James Madison Papers
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From James Madison to Congress, 13 October 1814

To Congress

Washington October 13th 1814

I now transmit to Congress copies of the Instructions to the Plenipotentiaries of the United States charged with negociating a peace with Great Britain as referred to in my message of the 10th instant.1

James Madison

RC and enclosures, two copies (DNA: RG 233, President’s Messages, 13A–E1; and DNA: RG 46, Legislative Proceedings, President’s Messages, 13A–E2). Each RC in Edward Coles’s hand, signed by JM. For enclosures (printed in ASP description begins American State Papers: Documents, Legislative and Executive, of the Congress of the United States … (38 vols.; Washington, 1832–61). description ends , Foreign Relations, 3:695–705), see n. 1.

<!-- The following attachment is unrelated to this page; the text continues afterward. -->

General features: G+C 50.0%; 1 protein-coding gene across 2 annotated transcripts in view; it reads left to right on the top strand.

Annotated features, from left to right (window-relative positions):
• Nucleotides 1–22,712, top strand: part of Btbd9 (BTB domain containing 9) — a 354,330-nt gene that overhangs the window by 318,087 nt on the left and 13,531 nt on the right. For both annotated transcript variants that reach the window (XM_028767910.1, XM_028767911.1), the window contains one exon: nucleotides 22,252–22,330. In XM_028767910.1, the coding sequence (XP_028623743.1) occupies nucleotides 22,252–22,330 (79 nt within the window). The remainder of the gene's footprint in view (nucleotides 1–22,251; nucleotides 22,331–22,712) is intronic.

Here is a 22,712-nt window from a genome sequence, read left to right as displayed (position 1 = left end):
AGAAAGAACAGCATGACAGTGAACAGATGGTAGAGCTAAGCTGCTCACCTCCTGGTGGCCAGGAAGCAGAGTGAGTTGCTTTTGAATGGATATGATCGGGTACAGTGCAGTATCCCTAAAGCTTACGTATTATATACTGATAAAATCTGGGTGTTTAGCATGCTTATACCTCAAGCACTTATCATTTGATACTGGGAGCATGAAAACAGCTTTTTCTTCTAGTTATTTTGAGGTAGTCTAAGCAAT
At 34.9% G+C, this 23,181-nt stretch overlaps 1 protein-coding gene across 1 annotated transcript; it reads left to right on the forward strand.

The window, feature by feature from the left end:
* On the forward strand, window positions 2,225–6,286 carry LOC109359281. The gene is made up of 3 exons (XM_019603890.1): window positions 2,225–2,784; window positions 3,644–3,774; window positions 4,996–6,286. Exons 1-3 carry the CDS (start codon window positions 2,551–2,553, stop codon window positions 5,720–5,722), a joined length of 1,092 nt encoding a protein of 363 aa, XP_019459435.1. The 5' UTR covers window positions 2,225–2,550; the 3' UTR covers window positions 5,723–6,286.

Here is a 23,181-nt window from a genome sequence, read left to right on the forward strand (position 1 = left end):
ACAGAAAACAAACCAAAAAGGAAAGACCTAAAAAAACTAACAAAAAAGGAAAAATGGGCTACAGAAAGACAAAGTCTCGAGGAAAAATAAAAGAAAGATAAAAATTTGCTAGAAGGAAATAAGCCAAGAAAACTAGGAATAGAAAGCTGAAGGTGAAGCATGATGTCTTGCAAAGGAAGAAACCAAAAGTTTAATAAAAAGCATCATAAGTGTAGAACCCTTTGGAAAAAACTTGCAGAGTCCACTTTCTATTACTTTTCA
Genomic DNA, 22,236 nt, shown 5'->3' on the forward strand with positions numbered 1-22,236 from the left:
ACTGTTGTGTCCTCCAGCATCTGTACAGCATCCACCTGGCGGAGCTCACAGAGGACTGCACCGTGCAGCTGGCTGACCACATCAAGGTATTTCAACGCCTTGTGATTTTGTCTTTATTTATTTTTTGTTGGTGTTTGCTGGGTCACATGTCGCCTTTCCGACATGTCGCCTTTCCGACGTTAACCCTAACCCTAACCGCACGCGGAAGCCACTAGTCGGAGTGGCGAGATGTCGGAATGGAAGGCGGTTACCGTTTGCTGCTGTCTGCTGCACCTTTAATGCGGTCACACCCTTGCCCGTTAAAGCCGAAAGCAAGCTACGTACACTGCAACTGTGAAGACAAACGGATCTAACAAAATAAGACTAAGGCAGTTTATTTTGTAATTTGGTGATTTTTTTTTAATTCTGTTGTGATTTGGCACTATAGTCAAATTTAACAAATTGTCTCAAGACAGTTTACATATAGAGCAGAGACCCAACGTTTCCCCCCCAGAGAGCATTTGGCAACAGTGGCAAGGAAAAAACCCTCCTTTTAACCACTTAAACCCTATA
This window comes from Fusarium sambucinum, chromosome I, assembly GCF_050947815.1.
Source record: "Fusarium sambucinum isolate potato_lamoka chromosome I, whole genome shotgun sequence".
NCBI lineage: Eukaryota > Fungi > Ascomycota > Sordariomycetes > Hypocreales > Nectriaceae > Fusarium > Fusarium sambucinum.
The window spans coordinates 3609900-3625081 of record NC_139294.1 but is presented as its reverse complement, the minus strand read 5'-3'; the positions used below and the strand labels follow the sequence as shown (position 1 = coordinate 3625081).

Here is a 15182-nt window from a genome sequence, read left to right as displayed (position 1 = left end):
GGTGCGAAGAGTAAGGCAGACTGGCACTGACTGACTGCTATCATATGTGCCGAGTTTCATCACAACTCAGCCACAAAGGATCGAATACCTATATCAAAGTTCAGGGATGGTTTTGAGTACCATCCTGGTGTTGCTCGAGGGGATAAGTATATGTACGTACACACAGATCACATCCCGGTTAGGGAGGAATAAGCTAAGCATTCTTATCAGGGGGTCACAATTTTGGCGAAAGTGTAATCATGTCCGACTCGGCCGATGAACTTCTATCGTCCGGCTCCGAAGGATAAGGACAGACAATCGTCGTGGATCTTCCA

1The enclosed copies and extracts of instructions (79 pp.) revealed that on 15 Apr. 1813, James Monroe had informed John Quincy Adams, James A. Bayard, and Albert Gallatin that JM had accepted the Russian offer of mediation. Monroe gave alternatives for dealing with the issue of impressment in the treaty, provided lengthy and detailed arguments against the principle and practice of impressment, emphasized that resolution of this issue was the most important part of the commissioners’ task, and mentioned the establishment of a definition of blockades as well as other minor matters that might also be adjusted by the treaty. Five confidential paragraphs were omitted from this copy of the letter. Monroe’s 23 June 1813 letter to Adams, Bayard, and Gallatin stated that, although not indispensable, obtaining a formal statement on blockades was to be desired, as was provision for the settlement of territorial controversies along the U.S.-Canadian border from the St. Lawrence River to the Lake of the Woods. He wrote Adams and Bayard on 1 and 8 Jan. 1814, informing them in the first letter that he had received no dispatches from them, enclosing a copy of JM’s 7 Dec. 1813 message to Congress, and forwarding information found in Maj. Gen. Henry Procter’s captured papers revealing British instigation of Indian hostilities against the United States; and notifying them in the second letter that direct peace negotiations would be held with Great Britain at Gothenburg and that JM would nominate both of them for the new peace commission. Monroe wrote Adams, Bayard, Henry Clay, Gallatin, and Jonathan Russell on 28 and 30 Jan. and 10 Feb. 1814, stating in the first letter, of which three confidential paragraphs were omitted, that the commissioners were to be guided by his instructions of 15 Apr. 1813, with the addition that indemnification should be sought for British destruction of unarmed U.S. towns and private property, as well as for “negroes taken from the southern states,” and observing that Great Britain had probably offered direct negotiation in lieu of Russian mediation with the hope of obtaining better terms by isolating the U.S. commissioners from European powers. The second letter instructed the commissioners to seek restitution for U.S. vessels and cargoes captured and condemned in British ports after the declaration of war, and the third stated that if Great Britain refused to grant adequate protection for neutral rights in the treaty, the commissioners should insist that the United States receive the benefit of any better arrangement on that subject made by Great Britain with other neutral powers. Monroe wrote Adams and Bayard on 14 Feb. 1814, observing that the British government’s evident omission to inform either the commissioners or Alexander I of its intent to offer direct negotiations supported the conclusion that it wished to prevent collaboration between the United States and other European nations in making the treaty, and instructing the commissioners to try to obtain Great Britain’s agreement to abandon impressment for a specific time period rather than through the end of the European war, which it now appeared might terminate soon. His 21 Mar. 1814 instructions to Adams, Bayard, Clay, Gallatin, and Russell, of which one confidential paragraph was omitted, forwarded duplicates of their commission and urged them to report on the negotiations as soon as possible; on 25 June 1814, in light of altered circumstances in Europe, he authorized them to conclude a treaty deferring discussions of impressment and of commercial relations to a later date but added that if rumors that the British would require the United States to relinquish fishing and trading rights and give Louisiana to Spain proved true, they were to close the negotiations. Finally, on 27 June and 11 Aug. 1814, Monroe gave the commissioners permission to move the negotiations to a location other than Gothenburg and to leave the subject of impressment out of the treaty altogether, if necessary, as long as they made it clear that this was not to be interpreted as an acknowledgement of British rights in the matter; and, in the second letter, approved the transfer of the negotiations to Ghent and emphasized that the administration would make no concessions on impressment greater than that authorized in his letter of 27 June.

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